Eli Manning spent 16 years as quarterback with the New York Giants, winning two Super Bowls. Now, he is embarking on his next chapter: joining private equity firm Brand Velocity Partners as a partner.
BVP is a consumer-focused, deal-by-deal investor. Headed by managing partner Steve Lebowitz, previously managing partner at Topspin Partners, it aims to drive returns through improving businesses’ marketing capabilities. Manning first got involved with the firm when he invested in portfolio company BBQGuys, a retailer from his home state of Louisiana.
When you were playing, at what point did you think, ‘I’d better start thinking about what comes next?’
I was always interested in business – I just knew I did not have the time to commit. With football, with playing quarterback, you have such a short window, and if you don’t play well, it can end quickly. I remember having conversations with other teammates and they were [saying], “Hey, I’m preparing for life after football, I’m doing some investing…” And I just got to say, “Well, you might be doing that full time if you don’t start blocking. You dial in and focus on football here!”
But after I retired, I knew I wanted to take a year to venture out [and] learn about different types of business that I might want to jump into.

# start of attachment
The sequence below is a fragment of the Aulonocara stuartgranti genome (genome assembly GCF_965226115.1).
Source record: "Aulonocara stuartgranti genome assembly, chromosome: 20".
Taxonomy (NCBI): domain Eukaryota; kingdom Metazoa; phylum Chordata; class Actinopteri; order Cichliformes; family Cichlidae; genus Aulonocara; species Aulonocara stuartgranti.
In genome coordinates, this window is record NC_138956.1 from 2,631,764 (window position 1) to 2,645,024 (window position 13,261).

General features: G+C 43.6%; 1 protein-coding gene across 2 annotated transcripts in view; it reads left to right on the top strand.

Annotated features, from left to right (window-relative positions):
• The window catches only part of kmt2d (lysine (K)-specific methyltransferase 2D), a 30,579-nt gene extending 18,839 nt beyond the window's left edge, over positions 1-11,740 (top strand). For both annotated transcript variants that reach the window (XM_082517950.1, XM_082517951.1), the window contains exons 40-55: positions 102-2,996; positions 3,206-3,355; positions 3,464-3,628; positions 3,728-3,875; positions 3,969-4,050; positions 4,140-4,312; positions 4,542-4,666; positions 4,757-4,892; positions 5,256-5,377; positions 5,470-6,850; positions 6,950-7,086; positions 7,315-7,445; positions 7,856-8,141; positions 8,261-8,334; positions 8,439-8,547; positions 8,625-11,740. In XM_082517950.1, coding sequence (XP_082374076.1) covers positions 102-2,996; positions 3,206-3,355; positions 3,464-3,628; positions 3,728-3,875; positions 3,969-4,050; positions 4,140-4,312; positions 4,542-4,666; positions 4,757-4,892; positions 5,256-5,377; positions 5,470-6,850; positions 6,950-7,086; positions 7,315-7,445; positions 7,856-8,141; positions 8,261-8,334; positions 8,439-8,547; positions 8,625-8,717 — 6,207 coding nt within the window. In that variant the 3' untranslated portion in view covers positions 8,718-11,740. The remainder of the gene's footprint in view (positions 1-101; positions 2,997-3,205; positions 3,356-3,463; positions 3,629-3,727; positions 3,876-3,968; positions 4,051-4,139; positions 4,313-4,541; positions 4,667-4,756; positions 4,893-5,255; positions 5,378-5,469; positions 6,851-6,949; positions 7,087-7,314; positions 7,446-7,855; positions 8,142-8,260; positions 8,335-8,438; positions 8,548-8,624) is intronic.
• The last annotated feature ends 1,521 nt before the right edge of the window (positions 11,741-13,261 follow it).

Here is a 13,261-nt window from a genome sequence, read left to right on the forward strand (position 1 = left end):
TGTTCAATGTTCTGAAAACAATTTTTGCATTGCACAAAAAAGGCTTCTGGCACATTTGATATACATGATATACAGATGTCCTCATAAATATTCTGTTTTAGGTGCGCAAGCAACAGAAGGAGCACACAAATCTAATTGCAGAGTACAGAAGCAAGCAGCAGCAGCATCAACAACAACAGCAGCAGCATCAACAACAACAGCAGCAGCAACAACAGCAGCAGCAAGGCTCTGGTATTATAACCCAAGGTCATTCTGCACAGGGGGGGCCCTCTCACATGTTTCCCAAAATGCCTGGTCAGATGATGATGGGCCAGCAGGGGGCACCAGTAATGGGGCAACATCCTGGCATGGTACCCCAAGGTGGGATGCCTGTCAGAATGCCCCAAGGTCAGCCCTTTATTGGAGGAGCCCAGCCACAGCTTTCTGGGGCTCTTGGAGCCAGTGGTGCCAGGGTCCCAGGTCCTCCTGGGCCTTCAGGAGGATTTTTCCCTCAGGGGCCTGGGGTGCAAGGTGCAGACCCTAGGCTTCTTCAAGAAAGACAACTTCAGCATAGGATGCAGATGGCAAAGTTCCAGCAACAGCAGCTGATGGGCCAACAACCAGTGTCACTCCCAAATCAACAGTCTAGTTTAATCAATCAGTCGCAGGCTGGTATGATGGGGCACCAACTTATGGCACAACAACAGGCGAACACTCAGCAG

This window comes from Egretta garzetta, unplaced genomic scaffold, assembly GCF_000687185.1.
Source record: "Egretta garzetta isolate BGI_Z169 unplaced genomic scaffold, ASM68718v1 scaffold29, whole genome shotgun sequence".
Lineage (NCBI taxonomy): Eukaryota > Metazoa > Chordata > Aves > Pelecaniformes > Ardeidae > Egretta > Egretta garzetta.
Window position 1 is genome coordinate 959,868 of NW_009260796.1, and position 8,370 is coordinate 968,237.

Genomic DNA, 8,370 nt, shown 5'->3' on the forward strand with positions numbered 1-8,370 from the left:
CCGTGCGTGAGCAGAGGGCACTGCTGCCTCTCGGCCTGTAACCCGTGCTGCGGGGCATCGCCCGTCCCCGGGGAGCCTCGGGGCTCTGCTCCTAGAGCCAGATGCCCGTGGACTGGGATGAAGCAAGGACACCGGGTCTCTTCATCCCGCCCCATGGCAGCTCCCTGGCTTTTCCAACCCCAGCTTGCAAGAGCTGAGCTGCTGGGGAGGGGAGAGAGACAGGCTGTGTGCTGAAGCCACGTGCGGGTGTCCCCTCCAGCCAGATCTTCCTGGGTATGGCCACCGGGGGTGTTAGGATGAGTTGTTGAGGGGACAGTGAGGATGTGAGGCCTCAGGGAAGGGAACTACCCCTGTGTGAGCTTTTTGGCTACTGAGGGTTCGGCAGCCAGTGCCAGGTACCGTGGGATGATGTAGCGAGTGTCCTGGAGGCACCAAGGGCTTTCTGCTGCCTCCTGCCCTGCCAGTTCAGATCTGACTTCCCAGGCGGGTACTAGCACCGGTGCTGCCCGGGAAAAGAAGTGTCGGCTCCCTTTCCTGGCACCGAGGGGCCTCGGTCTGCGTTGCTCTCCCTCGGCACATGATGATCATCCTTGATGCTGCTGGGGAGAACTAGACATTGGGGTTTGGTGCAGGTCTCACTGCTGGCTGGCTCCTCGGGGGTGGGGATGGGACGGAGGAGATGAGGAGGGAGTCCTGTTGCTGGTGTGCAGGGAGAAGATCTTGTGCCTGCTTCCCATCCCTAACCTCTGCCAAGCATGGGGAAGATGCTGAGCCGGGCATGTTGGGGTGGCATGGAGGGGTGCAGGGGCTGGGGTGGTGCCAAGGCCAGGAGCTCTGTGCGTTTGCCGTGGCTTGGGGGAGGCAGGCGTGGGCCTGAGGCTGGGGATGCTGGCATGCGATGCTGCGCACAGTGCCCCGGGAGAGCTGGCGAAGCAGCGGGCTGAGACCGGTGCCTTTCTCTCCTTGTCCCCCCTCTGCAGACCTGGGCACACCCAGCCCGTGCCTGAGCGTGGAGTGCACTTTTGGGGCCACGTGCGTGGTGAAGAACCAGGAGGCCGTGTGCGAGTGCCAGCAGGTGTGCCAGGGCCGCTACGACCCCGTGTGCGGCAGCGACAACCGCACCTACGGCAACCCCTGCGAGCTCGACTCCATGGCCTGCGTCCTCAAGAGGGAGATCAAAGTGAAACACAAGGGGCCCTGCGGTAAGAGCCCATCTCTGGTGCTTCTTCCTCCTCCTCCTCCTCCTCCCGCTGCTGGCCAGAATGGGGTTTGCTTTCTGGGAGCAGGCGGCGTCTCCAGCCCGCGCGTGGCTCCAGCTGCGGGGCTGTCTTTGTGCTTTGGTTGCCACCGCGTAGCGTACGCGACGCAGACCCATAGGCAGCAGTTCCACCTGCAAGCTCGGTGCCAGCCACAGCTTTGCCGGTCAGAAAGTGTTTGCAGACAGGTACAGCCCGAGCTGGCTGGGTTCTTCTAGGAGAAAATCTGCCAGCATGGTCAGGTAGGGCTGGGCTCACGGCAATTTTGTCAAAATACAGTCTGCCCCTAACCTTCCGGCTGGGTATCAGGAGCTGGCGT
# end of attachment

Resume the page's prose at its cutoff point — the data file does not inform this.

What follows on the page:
What are the main skills you bring to private equity from football?
Obviously, there’s a lot of room to grow in just understanding the numbers. I don’t know if that will ever be my strength, but I need to have a base there and know what makes a company interesting or what are the red flags. I think my strengths are looking at the leadership of companies, looking at the culture around them and trying to understand how to build it.
When you win a championship, it’s not just the players and the owners that get a Super Bowl ring – it is the people in the equipment room, the trainers, people in the film room. And that’s the attitude, I believe, that you want with a company. You want everybody to be excited and committed to success. The fact that BVP shares the gains [portfolio company staff receive 10 percent of carried interest] – that makes an impact.
There’s a clear trend of private equity firms investing in sports teams. What do you think of it?
You see it in other sports. It’s not hit the NFL yet. The overall valuation of these companies gets so high, it’s hard for one person to write a cheque for several billion dollars. They might be in a position where they want to build a new practice facility, maybe buy land around the stadium, or build better parking or better restaurants. So, they’re looking at ways to give away a little equity and to get money spent on that, hopefully building the valuation even higher and making it a better product.
How does it feel watching Tom Brady still run around the field while you’re in a nice, warm office?
I’m jealous. It’s such an awesome time when you’re playing and everybody else isn’t [the playoffs were underway at the time of writing] and you’ve got a chance to compete for championships. But it’s the training camps, it’s the grind, the hits and the injuries and everything else that makes it tough, which makes it all more impressive that he’s still doing this and playing at such a high level.